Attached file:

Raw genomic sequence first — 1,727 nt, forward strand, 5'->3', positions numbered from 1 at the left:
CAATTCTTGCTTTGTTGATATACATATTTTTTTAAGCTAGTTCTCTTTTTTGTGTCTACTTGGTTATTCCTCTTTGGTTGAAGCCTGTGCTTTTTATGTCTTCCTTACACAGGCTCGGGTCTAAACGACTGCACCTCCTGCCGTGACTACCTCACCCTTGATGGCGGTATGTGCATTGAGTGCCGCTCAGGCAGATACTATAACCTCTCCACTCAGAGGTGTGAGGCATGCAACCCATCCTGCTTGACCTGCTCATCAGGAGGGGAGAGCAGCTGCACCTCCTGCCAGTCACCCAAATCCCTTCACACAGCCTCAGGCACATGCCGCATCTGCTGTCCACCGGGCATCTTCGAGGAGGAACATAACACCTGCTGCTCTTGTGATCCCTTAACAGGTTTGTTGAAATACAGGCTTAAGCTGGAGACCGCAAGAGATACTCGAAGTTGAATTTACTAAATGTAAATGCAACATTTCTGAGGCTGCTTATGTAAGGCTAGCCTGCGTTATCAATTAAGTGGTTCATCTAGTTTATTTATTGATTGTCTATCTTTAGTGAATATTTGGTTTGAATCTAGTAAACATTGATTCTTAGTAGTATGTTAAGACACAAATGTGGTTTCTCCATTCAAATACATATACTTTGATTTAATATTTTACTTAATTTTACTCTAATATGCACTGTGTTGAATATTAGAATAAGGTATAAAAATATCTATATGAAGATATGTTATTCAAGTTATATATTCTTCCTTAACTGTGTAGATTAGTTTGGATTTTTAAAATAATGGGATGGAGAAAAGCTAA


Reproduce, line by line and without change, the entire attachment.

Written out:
Raw genomic sequence first — 1,727 nt, forward strand, 5'->3', positions numbered from 1 at the left:
CAATTCTTGCTTTGTTGATATACATATTTTTTTAAGCTAGTTCTCTTTTTTGTGTCTACTTGGTTATTCCTCTTTGGTTGAAGCCTGTGCTTTTTATGTCTTCCTTACACAGGCTCGGGTCTAAACGACTGCACCTCCTGCCGTGACTACCTCACCCTTGATGGCGGTATGTGCATTGAGTGCCGCTCAGGCAGATACTATAACCTCTCCACTCAGAGGTGTGAGGCATGCAACCCATCCTGCTTGACCTGCTCATCAGGAGGGGAGAGCAGCTGCACCTCCTGCCAGTCACCCAAATCCCTTCACACAGCCTCAGGCACATGCCGCATCTGCTGTCCACCGGGCATCTTCGAGGAGGAACATAACACCTGCTGCTCTTGTGATCCCTTAACAGGTTTGTTGAAATACAGGCTTAAGCTGGAGACCGCAAGAGATACTCGAAGTTGAATTTACTAAATGTAAATGCAACATTTCTGAGGCTGCTTATGTAAGGCTAGCCTGCGTTATCAATTAAGTGGTTCATCTAGTTTATTTATTGATTGTCTATCTTTAGTGAATATTTGGTTTGAATCTAGTAAACATTGATTCTTAGTAGTATGTTAAGACACAAATGTGGTTTCTCCATTCAAATACATATACTTTGATTTAATATTTTACTTAATTTTACTCTAATATGCACTGTGTTGAATATTAGAATAAGGTATAAAAATATCTATATGAAGATATGTTATTCAAGTTATATATTCTTCCTTAACTGTGTAGATTAGTTTGGATTTTTAAAATAATGGGATGGAGAAAAGCTAA